Due to the complexity of organizing sheet music, we have designed a variety of ways to search for songs, books, and scores. This guide includes different ways to search. You might have to try different strategies to find what you're looking for.
- Enter your search terms (e.g. artist & song title)
- add the phrase: ("lead sheet" or "fake book") to your search if you're looking for lead sheets or fake books.
- Results include more than just sheet music.
- Scroll down to the "Limit To" section on the left and select "Music Scores Only" to narrow the search to just sheet music.
- Select an item from your narrowed search.
- Look for the song title in the "Content Notes" to confirm it is in the book.
- Note the Location and Call Number to find it on the shelf.
Not every song is listed in the catalog entries for genre and artist anthologies, so we have a separate search tool to capture the items located in fake, real, or lead sheet books that the other search tools might have missed.
***Be sure to note the "Call Number" in order to find it on the shelf***
Most of our scores are only available in print. However, here are some websites and databases where you can search for electronic sheet music. Hover over the info icon to read descriptions.
Our libraries organize physical items using the Library of Congress Classification system. Items are organized by subject, genre, author, and date and given a "Call Number" in order to shelve similar items together and provide a way for you to find items on the shelf. Here are some important tips on how to read a call number.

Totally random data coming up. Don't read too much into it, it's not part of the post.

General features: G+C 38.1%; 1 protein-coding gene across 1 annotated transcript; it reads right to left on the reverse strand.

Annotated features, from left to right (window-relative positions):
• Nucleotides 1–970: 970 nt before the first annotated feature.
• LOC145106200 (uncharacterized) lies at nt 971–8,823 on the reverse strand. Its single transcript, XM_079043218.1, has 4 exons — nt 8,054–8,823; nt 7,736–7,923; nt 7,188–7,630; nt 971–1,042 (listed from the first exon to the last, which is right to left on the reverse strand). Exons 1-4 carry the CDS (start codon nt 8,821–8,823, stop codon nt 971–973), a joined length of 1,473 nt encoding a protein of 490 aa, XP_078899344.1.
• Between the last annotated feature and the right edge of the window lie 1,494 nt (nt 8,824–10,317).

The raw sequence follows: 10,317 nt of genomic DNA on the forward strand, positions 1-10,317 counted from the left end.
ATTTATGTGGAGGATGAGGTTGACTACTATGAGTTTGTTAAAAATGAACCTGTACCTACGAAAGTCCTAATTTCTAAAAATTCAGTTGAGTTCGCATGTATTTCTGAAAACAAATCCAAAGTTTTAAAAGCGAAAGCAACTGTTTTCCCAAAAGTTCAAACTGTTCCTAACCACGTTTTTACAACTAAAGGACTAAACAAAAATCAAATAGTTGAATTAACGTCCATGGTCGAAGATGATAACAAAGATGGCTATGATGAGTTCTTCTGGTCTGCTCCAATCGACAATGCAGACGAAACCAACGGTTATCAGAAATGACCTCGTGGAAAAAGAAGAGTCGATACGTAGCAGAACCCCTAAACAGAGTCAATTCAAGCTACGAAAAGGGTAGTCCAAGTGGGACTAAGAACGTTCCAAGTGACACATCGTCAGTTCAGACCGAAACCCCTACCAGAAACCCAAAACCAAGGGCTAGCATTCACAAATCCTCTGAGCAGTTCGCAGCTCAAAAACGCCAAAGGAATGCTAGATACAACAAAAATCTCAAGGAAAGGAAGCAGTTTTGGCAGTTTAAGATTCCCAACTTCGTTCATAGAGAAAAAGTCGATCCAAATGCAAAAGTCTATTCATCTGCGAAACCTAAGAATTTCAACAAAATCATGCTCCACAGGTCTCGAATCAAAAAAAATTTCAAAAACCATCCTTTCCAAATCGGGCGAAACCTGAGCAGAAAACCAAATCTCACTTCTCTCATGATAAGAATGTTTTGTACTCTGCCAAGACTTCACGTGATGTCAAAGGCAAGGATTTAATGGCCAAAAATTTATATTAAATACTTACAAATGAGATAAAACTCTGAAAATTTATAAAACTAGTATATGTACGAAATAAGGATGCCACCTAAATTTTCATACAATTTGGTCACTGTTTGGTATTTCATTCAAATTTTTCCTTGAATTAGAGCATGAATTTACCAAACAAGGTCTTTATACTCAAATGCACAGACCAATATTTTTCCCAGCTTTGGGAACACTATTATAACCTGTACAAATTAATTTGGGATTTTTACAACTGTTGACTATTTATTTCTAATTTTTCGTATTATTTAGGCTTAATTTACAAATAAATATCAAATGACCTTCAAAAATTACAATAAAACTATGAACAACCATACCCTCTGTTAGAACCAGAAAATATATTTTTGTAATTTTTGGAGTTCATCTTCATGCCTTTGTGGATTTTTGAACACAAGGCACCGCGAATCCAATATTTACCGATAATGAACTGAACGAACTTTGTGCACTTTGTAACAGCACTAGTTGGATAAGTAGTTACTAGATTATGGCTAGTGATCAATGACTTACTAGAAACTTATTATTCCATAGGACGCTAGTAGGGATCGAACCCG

Title: 200 of the Best Songs from Jazz of the 50s
Call Number: MP1630.28 .A124
1. Call numbers include letters, whole numbers, and decimal points.
2. Read each section of a call number in order from left-to-right or top-to-bottom.
3. Each section is separated by a decimal point
4. Letters indicate a subjects or author and are organized alphabetically (e.g. ML before MP)
5. Whole numbers (e.g. 1630) are before a decimal point and organized numerically (e.g. 16 is before 1630)
6. Numbers after a decimal point are read as decimal numbers and organized numerically (e.g. .28 is before .3)
7. Some call numbers include a year at the end to identify different editions of the same title.